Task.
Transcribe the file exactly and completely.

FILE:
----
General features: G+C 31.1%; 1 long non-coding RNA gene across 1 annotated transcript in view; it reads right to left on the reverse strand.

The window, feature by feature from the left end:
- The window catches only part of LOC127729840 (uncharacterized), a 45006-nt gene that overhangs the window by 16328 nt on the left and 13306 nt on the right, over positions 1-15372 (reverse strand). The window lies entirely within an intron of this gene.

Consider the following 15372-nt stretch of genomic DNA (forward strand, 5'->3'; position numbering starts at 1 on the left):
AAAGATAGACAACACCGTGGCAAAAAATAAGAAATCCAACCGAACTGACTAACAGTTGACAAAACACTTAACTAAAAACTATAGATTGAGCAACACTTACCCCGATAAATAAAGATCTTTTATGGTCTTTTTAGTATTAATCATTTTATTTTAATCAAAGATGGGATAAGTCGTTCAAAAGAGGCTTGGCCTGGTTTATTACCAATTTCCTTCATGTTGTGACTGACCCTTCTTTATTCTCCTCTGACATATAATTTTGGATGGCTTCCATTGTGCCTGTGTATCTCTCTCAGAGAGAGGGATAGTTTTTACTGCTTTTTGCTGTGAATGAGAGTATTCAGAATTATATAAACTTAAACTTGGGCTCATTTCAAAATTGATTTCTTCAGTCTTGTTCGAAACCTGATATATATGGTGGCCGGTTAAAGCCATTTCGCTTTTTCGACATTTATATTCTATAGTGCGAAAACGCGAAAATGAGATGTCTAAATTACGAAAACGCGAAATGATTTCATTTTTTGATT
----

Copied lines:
General features: G+C 31.1%; 1 long non-coding RNA gene across 1 annotated transcript in view; it reads right to left on the reverse strand.

The window, feature by feature from the left end:
- The window catches only part of LOC127729840 (uncharacterized), a 45006-nt gene that overhangs the window by 16328 nt on the left and 13306 nt on the right, over positions 1-15372 (reverse strand). The window lies entirely within an intron of this gene.

Consider the following 15372-nt stretch of genomic DNA (forward strand, 5'->3'; position numbering starts at 1 on the left):
AAAGATAGACAACACCGTGGCAAAAAATAAGAAATCCAACCGAACTGACTAACAGTTGACAAAACACTTAACTAAAAACTATAGATTGAGCAACACTTACCCCGATAAATAAAGATCTTTTATGGTCTTTTTAGTATTAATCATTTTATTTTAATCAAAGATGGGATAAGTCGTTCAAAAGAGGCTTGGCCTGGTTTATTACCAATTTCCTTCATGTTGTGACTGACCCTTCTTTATTCTCCTCTGACATATAATTTTGGATGGCTTCCATTGTGCCTGTGTATCTCTCTCAGAGAGAGGGATAGTTTTTACTGCTTTTTGCTGTGAATGAGAGTATTCAGAATTATATAAACTTAAACTTGGGCTCATTTCAAAATTGATTTCTTCAGTCTTGTTCGAAACCTGATATATATGGTGGCCGGTTAAAGCCATTTCGCTTTTTCGACATTTATATTCTATAGTGCGAAAACGCGAAAATGAGATGTCTAAATTACGAAAACGCGAAATGATTTCATTTTTTGATT